Tuesday, October 11, 2005


Oh, how the music retailers must have celebrated when they finally bullied newspapers into stopping giving away free CDs - their persistant whining about how it was ruining their businesses had finally hit home, and slowly, the labels withdrew their support for the schemes.

The shops were less thrilled to discover that the newspapers just shrugged, and started to give away DVDs instead, eating into a range with a much higher margin. It's like a baker had finally managed to stop the wasps buzzing around his eccles cakes, only to discover they'd instead started to nest in his wedding cakes and fine confectionary instead.

A nasty shock for the shops who - instead of seeing papers fling out the equivalent of £2 1960s compilation CD, had to contend with a £15 Cabaret DVD available for a quid in every corner shop in the land. Terrible times, and the sort of times which call for - yes - HMV's Gennaro Castaldo, sent out to argue that it's just not fair:

HMV is one of several retailers worried that such giveaways will diminish the value of their business.

"DVDs should be aspirational but if you see them being tossed around it sends out a negative message," says HMV spokesman Gennaro Castaldo. "It devalues the medium in the minds of the public."

But doesn't the fact that a DVD can be made for as little as 16p suggest customers are being ripped off in the shops?

Mr Castaldo rejects it as a "facile argument". The cost of DVDs sold in shops reflects the "full costs of creating a film, distribution, marketing and selling it."

"But DVD prices have been coming down a lot recently."

Erm... yes, they have. You could get East is East last Saturday for £1.20, with a free Guardian, TV guide and book review supplement thrown in. Clearly, there's a bit more room for HMV to shift their prices downwards.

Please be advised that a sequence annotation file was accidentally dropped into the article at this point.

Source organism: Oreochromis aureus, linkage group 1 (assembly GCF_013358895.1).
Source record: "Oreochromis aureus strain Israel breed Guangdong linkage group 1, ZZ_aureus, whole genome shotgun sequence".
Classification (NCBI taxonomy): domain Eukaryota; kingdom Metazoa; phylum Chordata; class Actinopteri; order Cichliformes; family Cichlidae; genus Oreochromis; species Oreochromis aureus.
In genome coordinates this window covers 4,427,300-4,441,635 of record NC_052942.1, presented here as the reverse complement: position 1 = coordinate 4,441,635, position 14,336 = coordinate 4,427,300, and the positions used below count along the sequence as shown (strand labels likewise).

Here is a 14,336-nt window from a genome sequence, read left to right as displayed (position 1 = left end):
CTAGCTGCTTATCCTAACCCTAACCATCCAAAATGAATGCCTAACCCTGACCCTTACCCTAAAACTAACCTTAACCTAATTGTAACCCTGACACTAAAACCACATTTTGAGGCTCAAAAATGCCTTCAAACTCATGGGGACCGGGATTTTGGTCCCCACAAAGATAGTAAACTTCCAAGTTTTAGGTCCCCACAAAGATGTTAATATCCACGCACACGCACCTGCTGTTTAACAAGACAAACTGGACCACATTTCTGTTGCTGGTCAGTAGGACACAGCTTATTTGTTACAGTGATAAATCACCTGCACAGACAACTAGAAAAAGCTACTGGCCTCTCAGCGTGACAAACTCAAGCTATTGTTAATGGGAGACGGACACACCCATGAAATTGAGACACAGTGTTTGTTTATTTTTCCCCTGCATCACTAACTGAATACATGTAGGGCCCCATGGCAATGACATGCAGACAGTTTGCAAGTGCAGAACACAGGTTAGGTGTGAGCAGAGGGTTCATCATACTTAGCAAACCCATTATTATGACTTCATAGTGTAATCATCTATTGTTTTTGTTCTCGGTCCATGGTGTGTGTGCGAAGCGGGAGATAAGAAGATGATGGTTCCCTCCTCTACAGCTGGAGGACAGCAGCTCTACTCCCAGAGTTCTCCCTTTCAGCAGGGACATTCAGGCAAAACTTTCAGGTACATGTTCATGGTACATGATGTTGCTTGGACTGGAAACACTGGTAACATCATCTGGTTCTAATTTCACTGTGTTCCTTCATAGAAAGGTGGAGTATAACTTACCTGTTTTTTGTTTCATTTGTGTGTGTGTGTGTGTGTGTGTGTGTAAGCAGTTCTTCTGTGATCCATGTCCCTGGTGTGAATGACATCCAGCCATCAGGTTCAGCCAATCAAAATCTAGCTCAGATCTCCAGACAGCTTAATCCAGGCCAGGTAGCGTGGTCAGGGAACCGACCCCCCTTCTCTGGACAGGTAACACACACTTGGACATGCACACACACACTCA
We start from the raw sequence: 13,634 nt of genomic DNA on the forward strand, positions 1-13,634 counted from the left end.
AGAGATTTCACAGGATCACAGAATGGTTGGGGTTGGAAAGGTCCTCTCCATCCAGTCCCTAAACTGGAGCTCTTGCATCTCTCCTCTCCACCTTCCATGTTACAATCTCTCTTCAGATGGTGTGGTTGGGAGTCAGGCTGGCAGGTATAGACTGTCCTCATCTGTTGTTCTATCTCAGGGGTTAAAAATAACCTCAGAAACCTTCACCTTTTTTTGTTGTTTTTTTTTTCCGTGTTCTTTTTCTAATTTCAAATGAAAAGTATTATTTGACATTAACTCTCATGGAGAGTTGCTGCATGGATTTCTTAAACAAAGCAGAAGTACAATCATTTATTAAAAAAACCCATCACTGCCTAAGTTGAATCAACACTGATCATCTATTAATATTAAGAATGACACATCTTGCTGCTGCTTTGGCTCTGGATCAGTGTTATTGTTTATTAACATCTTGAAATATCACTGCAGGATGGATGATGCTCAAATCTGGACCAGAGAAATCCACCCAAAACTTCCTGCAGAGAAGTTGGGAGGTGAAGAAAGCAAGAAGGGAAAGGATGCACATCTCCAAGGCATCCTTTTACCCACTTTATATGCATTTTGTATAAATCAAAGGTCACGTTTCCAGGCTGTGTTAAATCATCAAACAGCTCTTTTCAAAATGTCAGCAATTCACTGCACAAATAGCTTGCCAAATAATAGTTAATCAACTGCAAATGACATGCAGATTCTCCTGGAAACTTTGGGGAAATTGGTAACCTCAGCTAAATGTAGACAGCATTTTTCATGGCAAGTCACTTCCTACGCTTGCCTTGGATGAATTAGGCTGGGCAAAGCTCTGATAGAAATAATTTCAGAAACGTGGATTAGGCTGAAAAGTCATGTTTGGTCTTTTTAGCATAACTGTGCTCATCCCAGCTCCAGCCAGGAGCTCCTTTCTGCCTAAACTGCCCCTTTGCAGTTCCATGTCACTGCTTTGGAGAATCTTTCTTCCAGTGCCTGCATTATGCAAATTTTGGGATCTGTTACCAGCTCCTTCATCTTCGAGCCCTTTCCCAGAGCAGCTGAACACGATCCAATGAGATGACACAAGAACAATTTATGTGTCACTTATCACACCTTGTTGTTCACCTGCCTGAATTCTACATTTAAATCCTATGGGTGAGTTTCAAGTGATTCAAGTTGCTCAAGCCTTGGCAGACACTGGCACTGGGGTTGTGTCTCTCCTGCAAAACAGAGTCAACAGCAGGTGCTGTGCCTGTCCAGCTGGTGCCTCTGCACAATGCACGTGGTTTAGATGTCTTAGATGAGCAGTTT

We love Castaldo's argument here - you can't give people cheap DVDs because they'll lose their "aspirational value"? What sort of logic is that? Do people really go into shops and try and haggle prices upwards so they can feel better about themselves? "Excuse me, what's the difference betweent the five pound slippers and the ten pound slippers?" "They're identical, pal, except the ten pound ones make you feel a little bit more like you're Prince Edward."

The only plausible reason for pretending that DVDs are luxury items is so that they can go on charging luxury prices for them - if you actually cancel down Castaldo's argument, he's saying "if we don't make people pay through the nose for this product, they might stop paying through the nose for the product".

And, well, it is true that a new release DVD might have its owners wanting to still top up the costs of producing the movie in the first place - but something like Cabaret was made in 1972. Presumably Cy Feuer isn't still fielding phonecalls from the cameramen saying "Look... when do you think you might be able to pay us for our work? It was thirty-three years ago now..."

1 comment:

Anonymous said...

For anyone who read the comments on the story, you can use AnyDVD software to skip ads and trailers.

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